Not in a "down" or "changing" market. Well, not so fast!
What kind of market are we in, anyway? "Correcting," "down," "changing," " hot," "competitive," "buyers'" or "sellers'" — You pick the adjective or type of market that best describes your own experience. I’ve had buyers lose properties in bidding wars and others get 20 percent off the asking price. I've had sellers accept an offer 15 percent off their asking price, and sellers who have signed contracts at 10 percent over the asking price — all in the same week!
Let’s take a step back. Where were the asking prices of these properties? Were they condos or co-ops? Where were they located: Brooklyn or Murray Hill? All of these questions are very relevant to how the market will treat either your sales listing or your purchase and your experience in this [insert your favorite adjective] market. I’ve reported in the past at #thetaleoftwomarkets, and this trend seems to be continuing. Maybe this is the new normal, if you can call it that.
Is Your Broker Leaving Money on the Table?
Co-brokering your most valued asset could be the difference between a best offer and leaving cash on the table!
A friend and fellow real estate powerhouse James Nelson at Cushman Wakefield reported last month on the power of the co-broke. I felt that it’s such an underrated topic that it needed to be given more attention. The brokerage community is such a powerful resource, with billions in pre-approved lending from thousands of well-qualified buyers represented by hungry buyer agents — who can’t get into your listing! It bewilders me that sellers' brokers would do a huge disservice to their sellers by blacklisting the brokerage community and cutting their sellers out of thousands, possibly hundreds of thousands of dollars, and they do it just to line their own pockets with 2 or 3 percent more commission.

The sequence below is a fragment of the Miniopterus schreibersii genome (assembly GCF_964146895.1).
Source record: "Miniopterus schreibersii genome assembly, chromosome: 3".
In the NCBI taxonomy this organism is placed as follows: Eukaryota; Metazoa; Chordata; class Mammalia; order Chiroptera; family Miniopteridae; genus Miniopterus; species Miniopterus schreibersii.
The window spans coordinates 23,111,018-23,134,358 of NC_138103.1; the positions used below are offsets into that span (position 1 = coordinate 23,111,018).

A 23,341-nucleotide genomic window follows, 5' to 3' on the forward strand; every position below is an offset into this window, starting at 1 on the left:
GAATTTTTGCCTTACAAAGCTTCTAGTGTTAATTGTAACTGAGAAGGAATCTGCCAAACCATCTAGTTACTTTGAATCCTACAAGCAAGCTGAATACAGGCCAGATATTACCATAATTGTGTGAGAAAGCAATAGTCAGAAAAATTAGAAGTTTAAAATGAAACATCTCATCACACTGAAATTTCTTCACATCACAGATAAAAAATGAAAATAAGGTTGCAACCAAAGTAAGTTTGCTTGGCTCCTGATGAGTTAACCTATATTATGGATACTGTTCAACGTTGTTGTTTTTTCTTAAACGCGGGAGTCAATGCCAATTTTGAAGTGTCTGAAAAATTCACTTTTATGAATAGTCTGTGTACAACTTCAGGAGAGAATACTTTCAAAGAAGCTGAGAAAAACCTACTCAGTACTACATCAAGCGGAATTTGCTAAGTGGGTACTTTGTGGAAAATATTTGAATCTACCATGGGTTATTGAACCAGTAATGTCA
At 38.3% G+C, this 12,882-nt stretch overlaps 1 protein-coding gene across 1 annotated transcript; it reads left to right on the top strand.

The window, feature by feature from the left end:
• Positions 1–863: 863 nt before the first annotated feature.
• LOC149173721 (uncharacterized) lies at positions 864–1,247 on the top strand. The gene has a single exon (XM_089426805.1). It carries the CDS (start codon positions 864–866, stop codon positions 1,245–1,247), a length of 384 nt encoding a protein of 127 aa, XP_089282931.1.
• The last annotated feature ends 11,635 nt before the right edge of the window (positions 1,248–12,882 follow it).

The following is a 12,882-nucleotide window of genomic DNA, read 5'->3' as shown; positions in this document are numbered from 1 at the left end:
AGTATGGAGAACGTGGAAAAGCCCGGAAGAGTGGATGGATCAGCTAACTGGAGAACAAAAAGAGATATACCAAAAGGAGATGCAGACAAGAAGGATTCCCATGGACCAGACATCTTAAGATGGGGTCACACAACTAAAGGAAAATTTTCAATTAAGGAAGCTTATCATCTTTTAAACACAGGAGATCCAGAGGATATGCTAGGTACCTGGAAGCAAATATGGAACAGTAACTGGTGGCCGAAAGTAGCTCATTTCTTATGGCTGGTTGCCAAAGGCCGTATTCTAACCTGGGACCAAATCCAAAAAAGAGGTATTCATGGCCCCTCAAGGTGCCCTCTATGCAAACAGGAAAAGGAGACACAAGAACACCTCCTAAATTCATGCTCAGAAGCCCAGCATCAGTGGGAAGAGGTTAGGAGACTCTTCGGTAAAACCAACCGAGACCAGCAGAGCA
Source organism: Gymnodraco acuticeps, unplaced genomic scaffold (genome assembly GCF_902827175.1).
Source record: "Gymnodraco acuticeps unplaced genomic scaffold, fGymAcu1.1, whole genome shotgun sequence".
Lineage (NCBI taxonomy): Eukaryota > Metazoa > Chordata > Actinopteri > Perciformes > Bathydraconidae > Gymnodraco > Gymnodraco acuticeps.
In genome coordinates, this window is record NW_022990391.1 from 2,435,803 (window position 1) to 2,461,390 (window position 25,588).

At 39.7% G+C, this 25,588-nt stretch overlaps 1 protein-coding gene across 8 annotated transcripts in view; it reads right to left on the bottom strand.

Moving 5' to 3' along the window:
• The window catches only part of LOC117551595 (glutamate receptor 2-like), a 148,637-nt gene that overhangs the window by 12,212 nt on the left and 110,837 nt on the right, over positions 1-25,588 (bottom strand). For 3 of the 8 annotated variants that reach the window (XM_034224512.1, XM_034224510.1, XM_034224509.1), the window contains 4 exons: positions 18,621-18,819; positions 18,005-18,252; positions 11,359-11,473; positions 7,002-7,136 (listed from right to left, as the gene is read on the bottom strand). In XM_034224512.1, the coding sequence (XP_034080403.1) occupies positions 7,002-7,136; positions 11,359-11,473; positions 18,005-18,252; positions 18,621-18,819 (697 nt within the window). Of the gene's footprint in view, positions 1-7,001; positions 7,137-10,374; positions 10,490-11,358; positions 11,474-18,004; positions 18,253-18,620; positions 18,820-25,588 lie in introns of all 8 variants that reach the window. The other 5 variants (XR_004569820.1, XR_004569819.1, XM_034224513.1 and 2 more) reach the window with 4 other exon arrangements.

"When fees and buyer pools are shared, properties generate a higher demand and price, resulting in the most value for everyone involved."
These actions are from an, albeit, small contingent of rogue brokers, but they are large and powerful enough to be ultra-annoying and utterly confusing to this agent. Why they are even in business is beyond me. The actions of these few agents are weakening our industry and giving brokers a bad name. Most of all, they cheat their owners out of money.
Owners, listen up! Cell phone photos, no floor plans and no marketing plan to the brokerage community will cost you money. Hire the best and most professional agents you can find. Make sure they have a well-proven plan. The little black book of hidden listings is long past.